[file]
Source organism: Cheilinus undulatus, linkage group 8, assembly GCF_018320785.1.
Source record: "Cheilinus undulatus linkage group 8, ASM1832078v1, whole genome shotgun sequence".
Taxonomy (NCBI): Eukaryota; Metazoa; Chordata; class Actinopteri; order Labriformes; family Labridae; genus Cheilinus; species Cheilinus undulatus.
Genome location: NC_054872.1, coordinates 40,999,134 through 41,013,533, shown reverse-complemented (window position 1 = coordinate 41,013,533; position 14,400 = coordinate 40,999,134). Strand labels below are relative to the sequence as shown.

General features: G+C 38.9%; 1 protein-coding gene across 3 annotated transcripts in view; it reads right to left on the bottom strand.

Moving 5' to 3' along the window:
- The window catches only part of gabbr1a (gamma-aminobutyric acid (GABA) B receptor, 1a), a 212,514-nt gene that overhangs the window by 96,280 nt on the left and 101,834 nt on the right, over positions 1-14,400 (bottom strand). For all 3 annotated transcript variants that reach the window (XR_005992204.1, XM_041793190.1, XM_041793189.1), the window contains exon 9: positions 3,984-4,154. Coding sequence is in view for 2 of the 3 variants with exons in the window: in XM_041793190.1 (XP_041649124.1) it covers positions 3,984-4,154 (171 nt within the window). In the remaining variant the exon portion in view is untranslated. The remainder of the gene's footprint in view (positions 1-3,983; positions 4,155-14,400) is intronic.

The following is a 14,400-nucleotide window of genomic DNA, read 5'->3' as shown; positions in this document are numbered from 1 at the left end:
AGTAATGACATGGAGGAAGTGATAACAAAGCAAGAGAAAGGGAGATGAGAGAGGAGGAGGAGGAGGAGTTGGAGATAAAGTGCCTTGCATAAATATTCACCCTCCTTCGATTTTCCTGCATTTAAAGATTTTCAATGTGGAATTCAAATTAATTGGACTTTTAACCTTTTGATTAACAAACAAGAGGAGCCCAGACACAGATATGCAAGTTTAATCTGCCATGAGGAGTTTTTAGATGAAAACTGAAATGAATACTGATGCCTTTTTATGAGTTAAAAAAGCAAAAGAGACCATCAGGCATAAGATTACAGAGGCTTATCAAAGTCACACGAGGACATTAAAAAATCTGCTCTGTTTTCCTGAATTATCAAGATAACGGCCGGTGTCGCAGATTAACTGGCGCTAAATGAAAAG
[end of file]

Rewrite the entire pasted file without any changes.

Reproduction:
Source organism: Cheilinus undulatus, linkage group 8, assembly GCF_018320785.1.
Source record: "Cheilinus undulatus linkage group 8, ASM1832078v1, whole genome shotgun sequence".
Taxonomy (NCBI): Eukaryota; Metazoa; Chordata; class Actinopteri; order Labriformes; family Labridae; genus Cheilinus; species Cheilinus undulatus.
Genome location: NC_054872.1, coordinates 40,999,134 through 41,013,533, shown reverse-complemented (window position 1 = coordinate 41,013,533; position 14,400 = coordinate 40,999,134). Strand labels below are relative to the sequence as shown.

General features: G+C 38.9%; 1 protein-coding gene across 3 annotated transcripts in view; it reads right to left on the bottom strand.

Moving 5' to 3' along the window:
- The window catches only part of gabbr1a (gamma-aminobutyric acid (GABA) B receptor, 1a), a 212,514-nt gene that overhangs the window by 96,280 nt on the left and 101,834 nt on the right, over positions 1-14,400 (bottom strand). For all 3 annotated transcript variants that reach the window (XR_005992204.1, XM_041793190.1, XM_041793189.1), the window contains exon 9: positions 3,984-4,154. Coding sequence is in view for 2 of the 3 variants with exons in the window: in XM_041793190.1 (XP_041649124.1) it covers positions 3,984-4,154 (171 nt within the window). In the remaining variant the exon portion in view is untranslated. The remainder of the gene's footprint in view (positions 1-3,983; positions 4,155-14,400) is intronic.

The following is a 14,400-nucleotide window of genomic DNA, read 5'->3' as shown; positions in this document are numbered from 1 at the left end:
AGTAATGACATGGAGGAAGTGATAACAAAGCAAGAGAAAGGGAGATGAGAGAGGAGGAGGAGGAGGAGTTGGAGATAAAGTGCCTTGCATAAATATTCACCCTCCTTCGATTTTCCTGCATTTAAAGATTTTCAATGTGGAATTCAAATTAATTGGACTTTTAACCTTTTGATTAACAAACAAGAGGAGCCCAGACACAGATATGCAAGTTTAATCTGCCATGAGGAGTTTTTAGATGAAAACTGAAATGAATACTGATGCCTTTTTATGAGTTAAAAAAGCAAAAGAGACCATCAGGCATAAGATTACAGAGGCTTATCAAAGTCACACGAGGACATTAAAAAATCTGCTCTGTTTTCCTGAATTATCAAGATAACGGCCGGTGTCGCAGATTAACTGGCGCTAAATGAAAAG